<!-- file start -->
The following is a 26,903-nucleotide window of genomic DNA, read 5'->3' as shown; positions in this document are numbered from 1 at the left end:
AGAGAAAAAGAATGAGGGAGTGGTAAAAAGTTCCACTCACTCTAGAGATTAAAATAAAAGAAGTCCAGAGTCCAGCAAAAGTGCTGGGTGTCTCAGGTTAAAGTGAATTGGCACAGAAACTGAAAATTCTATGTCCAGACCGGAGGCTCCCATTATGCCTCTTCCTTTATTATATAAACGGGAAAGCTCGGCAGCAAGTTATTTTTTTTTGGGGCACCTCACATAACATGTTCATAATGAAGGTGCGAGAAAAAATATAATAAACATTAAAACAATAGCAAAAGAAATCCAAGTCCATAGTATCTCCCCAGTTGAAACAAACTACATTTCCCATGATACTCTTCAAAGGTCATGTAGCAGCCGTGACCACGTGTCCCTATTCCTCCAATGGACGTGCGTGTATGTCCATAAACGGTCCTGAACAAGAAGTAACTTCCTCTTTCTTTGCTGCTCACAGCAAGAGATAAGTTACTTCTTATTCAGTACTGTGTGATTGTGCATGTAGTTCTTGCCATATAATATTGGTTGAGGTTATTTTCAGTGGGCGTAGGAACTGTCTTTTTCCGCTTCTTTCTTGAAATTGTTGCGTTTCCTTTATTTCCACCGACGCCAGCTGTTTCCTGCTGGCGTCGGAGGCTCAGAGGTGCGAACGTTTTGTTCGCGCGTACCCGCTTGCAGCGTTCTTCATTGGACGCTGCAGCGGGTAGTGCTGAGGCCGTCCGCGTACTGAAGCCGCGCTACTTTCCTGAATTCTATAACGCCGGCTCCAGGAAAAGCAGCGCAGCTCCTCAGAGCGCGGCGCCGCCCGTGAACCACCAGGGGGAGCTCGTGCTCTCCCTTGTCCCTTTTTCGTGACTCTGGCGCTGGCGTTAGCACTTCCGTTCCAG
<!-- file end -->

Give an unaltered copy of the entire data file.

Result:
The following is a 26,903-nucleotide window of genomic DNA, read 5'->3' as shown; positions in this document are numbered from 1 at the left end:
AGAGAAAAAGAATGAGGGAGTGGTAAAAAGTTCCACTCACTCTAGAGATTAAAATAAAAGAAGTCCAGAGTCCAGCAAAAGTGCTGGGTGTCTCAGGTTAAAGTGAATTGGCACAGAAACTGAAAATTCTATGTCCAGACCGGAGGCTCCCATTATGCCTCTTCCTTTATTATATAAACGGGAAAGCTCGGCAGCAAGTTATTTTTTTTTGGGGCACCTCACATAACATGTTCATAATGAAGGTGCGAGAAAAAATATAATAAACATTAAAACAATAGCAAAAGAAATCCAAGTCCATAGTATCTCCCCAGTTGAAACAAACTACATTTCCCATGATACTCTTCAAAGGTCATGTAGCAGCCGTGACCACGTGTCCCTATTCCTCCAATGGACGTGCGTGTATGTCCATAAACGGTCCTGAACAAGAAGTAACTTCCTCTTTCTTTGCTGCTCACAGCAAGAGATAAGTTACTTCTTATTCAGTACTGTGTGATTGTGCATGTAGTTCTTGCCATATAATATTGGTTGAGGTTATTTTCAGTGGGCGTAGGAACTGTCTTTTTCCGCTTCTTTCTTGAAATTGTTGCGTTTCCTTTATTTCCACCGACGCCAGCTGTTTCCTGCTGGCGTCGGAGGCTCAGAGGTGCGAACGTTTTGTTCGCGCGTACCCGCTTGCAGCGTTCTTCATTGGACGCTGCAGCGGGTAGTGCTGAGGCCGTCCGCGTACTGAAGCCGCGCTACTTTCCTGAATTCTATAACGCCGGCTCCAGGAAAAGCAGCGCAGCTCCTCAGAGCGCGGCGCCGCCCGTGAACCACCAGGGGGAGCTCGTGCTCTCCCTTGTCCCTTTTTCGTGACTCTGGCGCTGGCGTTAGCACTTCCGTTCCAG